Miguel Arias Sanchez
HAVANA TIMES – Spanish President Pedro Sanchez visited Cuba a few days ago. It had been 30 years since the Spanish government’s head of state had visited this Caribbean island. Felipe Gonzalez was the last one to do so, a personal friend of Fidel Castro, even though they didn’t see eye to eye on many issues.
Jose Maria Aznar also came to Cuba, for a summit, and he visited many places in the capital, including the house where his grandparents had lived on Infanta street. For the duration of his term in office, he did whatever he could to deteriorate Spain-Cuba relations and he managed to tighten the noose on the island, there’s no doubt about that. This went hand in hand with the EU joining Spain and our country was subjected to a series of sanctions, many of which were financial.
We even thought that relations between the two countries would be lost for good at one point. This went on for many years.
Not much progress was made with Mariano Rajoy in office either. Rajoy is a conservative, who only defended the interests of great empires and the bourgeoisie, making Spanish people’s lives even more precarious, especially in the labor sector. His government sunk the country further into the crisis that already existed. He was removed from office because of corruption within his party and his poor government, among other things.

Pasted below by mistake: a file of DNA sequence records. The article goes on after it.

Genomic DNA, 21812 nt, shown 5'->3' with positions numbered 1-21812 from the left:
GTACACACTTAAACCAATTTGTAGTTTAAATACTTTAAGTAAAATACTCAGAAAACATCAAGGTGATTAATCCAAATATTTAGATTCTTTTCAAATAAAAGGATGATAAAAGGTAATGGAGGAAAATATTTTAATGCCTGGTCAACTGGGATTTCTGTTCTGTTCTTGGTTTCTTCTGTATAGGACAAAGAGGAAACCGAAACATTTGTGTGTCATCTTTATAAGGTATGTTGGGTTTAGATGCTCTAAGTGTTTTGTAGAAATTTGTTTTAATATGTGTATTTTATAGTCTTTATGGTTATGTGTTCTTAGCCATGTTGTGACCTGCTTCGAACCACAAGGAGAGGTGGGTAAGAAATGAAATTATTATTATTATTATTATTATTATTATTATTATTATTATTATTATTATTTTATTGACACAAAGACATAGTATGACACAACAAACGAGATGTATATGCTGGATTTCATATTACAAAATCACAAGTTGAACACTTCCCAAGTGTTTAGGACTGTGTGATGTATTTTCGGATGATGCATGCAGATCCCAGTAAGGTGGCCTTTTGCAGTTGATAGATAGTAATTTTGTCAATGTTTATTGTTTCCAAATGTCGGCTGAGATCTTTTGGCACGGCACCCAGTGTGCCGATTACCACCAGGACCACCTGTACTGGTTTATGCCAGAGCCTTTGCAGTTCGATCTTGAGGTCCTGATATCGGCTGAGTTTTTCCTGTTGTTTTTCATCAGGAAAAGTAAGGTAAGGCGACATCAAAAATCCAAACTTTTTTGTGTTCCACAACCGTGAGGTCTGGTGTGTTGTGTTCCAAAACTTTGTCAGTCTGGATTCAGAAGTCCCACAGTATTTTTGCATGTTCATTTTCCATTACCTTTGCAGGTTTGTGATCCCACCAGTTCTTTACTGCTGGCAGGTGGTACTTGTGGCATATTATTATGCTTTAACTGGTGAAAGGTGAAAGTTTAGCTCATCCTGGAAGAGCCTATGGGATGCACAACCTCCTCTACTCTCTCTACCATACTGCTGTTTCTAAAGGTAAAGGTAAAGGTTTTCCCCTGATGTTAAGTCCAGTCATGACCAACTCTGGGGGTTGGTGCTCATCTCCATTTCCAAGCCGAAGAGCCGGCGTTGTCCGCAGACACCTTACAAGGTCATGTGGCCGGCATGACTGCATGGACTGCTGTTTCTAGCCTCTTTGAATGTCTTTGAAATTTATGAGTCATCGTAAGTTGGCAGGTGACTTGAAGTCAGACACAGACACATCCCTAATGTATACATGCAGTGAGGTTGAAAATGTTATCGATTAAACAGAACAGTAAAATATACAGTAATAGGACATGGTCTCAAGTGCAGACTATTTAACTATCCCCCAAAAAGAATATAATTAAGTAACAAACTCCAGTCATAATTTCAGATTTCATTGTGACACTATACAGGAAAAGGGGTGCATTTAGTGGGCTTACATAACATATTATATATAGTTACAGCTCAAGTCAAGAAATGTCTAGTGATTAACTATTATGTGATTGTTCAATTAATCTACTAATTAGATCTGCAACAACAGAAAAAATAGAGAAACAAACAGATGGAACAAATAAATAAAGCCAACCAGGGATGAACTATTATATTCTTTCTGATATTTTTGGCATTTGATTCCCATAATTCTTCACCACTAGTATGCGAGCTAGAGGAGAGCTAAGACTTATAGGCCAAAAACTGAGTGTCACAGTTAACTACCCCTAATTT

Now, Pedro Sanchez, a young man with fresh ideas, has taken the reins and he has to tackle the social, labor, economic and political crisis that has taken over this Iberian country. It’s not going to be easy, although he has a civil society that supports him and are becoming more aware, allowing him to achieve many different things.
Sanchez has shown a great deal of respect to Latin American countries from the very beginning, regardless of the social system that exists in each one. Cuba wasn’t an exception; he has expressed his wishes to create closer economic ties with the island, which isn’t a bad thing.
He brought the chair that independence fighter General Antonio Maceo used, which had been kept in Spain. He loaned it to the island for two years, with the possibility of extension. He had several meetings with president Diaz-Canel and other Party leaders. They signed different economic and cultural agreements. They walked through Old Havana in long-sleeve shirts. Who knows if he was really enjoying it or whether he felt that the Caribbean sun was punishing him. Although photos of both leaders smiling suggest that it was a pleasant stroll through the historic center.
These agreements need to benefit the Cuban people, they need to be implemented and bear fruits, not just be another headline. His visit was generally quite short, but the worse thing is that Sanchez decided not to meet with the opposition. This isn’t good because he only heard one side of the story and he missed a very important part.